He said that KIPP would rent the building and educate the 100 kindergartners at its own expense in the first year, not asking the District for the payment it would be owed. This would create a “one-year bridge,” in Mannella’s words, and presumably skirt the SRC’s determination not to add any charter seats.
But, after that, KIPP would add a grade each year and eventually become a 500-student K-4 charter school with full District funding. The school would be called KIPP: Encourage.
“What we’re doing at KIPP is changing lives,” Mannella said. “We’re trying to be part of the solution.”
He said the plan would also keep the building open at a time when community members fear that crime will increase if it is abandoned.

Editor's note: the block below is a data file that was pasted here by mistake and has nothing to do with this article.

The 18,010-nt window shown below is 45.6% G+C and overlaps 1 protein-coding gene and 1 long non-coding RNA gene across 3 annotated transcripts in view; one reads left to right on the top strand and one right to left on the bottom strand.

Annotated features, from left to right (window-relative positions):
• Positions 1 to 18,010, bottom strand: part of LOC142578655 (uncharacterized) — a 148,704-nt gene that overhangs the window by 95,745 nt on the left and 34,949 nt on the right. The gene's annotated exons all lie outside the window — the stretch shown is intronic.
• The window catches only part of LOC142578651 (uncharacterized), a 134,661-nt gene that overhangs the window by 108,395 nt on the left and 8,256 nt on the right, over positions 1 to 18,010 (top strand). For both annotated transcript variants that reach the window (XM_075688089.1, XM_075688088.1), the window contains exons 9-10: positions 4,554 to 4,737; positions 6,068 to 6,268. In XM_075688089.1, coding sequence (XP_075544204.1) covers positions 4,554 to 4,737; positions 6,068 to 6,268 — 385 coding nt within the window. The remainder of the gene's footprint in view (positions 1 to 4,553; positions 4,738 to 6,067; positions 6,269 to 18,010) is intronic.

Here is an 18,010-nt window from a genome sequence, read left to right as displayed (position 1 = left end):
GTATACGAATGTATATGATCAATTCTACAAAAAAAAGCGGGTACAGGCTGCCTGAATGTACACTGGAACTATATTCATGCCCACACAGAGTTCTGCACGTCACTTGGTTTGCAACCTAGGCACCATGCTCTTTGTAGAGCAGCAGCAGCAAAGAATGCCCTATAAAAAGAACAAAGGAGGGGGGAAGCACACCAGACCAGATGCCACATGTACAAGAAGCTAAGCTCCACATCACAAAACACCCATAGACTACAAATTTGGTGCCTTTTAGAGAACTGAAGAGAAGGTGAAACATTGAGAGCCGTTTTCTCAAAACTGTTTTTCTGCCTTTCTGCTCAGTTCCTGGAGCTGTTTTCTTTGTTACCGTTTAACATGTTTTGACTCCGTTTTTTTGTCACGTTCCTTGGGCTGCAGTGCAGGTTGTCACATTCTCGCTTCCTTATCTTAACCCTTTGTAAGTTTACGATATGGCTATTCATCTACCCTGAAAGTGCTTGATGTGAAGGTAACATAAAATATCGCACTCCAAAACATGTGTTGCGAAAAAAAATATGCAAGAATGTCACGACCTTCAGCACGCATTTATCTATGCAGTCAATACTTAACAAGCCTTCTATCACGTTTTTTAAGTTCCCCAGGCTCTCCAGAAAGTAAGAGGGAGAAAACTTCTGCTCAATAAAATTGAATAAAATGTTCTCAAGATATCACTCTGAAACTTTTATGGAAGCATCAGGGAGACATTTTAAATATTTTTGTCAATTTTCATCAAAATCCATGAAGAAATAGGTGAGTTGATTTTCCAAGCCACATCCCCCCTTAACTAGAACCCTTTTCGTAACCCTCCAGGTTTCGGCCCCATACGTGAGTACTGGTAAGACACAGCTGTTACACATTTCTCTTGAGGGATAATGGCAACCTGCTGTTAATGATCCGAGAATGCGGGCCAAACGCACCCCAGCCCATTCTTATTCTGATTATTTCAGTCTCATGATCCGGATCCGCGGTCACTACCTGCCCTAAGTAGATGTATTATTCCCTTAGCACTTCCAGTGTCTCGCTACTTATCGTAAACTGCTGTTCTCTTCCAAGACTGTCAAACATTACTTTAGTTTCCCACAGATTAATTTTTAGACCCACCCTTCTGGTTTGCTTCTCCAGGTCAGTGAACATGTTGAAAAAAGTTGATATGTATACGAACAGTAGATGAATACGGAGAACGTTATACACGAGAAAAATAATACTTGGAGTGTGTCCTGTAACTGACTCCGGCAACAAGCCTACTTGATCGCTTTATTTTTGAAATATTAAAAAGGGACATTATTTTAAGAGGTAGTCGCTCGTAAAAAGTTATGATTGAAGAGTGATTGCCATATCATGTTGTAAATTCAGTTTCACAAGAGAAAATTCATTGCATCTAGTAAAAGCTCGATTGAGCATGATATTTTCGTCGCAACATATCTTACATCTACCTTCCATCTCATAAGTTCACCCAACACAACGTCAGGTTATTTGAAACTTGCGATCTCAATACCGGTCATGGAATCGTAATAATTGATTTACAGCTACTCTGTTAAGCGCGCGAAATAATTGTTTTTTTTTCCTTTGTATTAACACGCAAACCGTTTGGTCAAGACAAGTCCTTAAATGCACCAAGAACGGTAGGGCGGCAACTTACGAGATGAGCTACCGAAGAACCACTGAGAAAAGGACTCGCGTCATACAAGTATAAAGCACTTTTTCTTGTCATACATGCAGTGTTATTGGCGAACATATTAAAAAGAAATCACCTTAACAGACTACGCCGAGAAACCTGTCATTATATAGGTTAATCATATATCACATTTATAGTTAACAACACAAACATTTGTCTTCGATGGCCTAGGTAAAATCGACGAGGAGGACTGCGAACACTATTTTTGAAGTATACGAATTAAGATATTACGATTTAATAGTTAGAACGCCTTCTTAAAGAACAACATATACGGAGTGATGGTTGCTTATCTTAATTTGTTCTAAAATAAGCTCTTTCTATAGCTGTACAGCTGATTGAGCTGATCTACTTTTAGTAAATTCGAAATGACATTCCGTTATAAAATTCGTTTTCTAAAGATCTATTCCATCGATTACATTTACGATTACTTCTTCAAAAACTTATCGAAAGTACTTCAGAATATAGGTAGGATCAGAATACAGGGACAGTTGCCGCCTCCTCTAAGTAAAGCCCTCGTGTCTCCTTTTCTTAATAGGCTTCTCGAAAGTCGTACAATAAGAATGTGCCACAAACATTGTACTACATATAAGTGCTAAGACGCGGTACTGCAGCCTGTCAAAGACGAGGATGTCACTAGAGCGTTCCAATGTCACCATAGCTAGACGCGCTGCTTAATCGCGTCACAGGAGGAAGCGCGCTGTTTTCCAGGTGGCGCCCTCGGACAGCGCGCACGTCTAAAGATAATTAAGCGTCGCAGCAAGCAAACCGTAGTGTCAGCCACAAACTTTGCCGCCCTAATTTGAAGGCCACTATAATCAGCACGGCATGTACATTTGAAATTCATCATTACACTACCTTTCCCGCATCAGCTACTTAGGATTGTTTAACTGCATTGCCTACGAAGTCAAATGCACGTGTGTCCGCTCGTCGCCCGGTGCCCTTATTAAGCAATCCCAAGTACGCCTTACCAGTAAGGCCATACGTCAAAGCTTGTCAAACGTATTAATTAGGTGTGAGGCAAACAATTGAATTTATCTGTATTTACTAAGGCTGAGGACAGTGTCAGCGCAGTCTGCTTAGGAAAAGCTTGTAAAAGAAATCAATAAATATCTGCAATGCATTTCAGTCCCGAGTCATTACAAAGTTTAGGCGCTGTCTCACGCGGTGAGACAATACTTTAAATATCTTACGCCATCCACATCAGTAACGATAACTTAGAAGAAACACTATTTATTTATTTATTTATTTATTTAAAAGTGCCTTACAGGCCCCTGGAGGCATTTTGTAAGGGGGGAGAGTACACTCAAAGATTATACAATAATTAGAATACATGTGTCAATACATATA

District: No charter expansion
Deputy Superintendent Paul Kihn said that the SRC has been talking to charter operators, including Mannella, but remains firm on not granting any new seats to charters for the next school year.
"Our current fiscal crisis requires this shared sacrifce," Kihn wrote in an email. "Unfortunately, the families of District schools are being forced to sacrifice, as are our employees, as are charter schools."
At the same time, he said, the District remains open to "creative solutions to our complex financial challenges," specifically "ways to reduce the net cost of charter schools to the District."